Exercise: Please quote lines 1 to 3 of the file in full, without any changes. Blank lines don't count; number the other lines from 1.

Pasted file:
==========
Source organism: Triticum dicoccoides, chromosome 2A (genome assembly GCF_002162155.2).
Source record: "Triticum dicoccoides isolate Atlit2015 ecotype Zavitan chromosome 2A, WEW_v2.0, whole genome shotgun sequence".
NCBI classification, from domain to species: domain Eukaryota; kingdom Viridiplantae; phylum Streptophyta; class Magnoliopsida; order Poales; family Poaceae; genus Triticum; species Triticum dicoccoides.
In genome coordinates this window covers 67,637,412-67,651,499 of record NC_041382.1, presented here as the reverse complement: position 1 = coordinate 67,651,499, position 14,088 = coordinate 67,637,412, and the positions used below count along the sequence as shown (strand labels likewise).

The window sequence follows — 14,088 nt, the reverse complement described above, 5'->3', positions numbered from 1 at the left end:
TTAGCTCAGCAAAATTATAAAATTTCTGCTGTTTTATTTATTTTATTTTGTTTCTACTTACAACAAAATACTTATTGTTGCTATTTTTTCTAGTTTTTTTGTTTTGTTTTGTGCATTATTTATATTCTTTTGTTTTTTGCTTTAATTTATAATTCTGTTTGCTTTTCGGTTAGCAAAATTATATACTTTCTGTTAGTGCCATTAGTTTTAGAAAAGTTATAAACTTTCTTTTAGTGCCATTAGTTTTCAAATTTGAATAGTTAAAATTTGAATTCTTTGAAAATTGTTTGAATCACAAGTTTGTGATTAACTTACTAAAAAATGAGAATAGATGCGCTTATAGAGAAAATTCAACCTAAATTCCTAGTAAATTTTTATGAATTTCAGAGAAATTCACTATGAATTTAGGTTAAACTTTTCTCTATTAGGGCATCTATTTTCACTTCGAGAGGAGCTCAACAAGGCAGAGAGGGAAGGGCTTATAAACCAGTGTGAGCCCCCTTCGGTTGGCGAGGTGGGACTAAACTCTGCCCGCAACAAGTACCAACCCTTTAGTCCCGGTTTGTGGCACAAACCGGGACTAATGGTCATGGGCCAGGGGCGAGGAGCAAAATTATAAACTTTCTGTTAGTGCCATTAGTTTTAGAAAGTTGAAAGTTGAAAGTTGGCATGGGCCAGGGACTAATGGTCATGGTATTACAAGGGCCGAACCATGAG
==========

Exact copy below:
Source organism: Triticum dicoccoides, chromosome 2A (genome assembly GCF_002162155.2).
Source record: "Triticum dicoccoides isolate Atlit2015 ecotype Zavitan chromosome 2A, WEW_v2.0, whole genome shotgun sequence".
NCBI classification, from domain to species: domain Eukaryota; kingdom Viridiplantae; phylum Streptophyta; class Magnoliopsida; order Poales; family Poaceae; genus Triticum; species Triticum dicoccoides.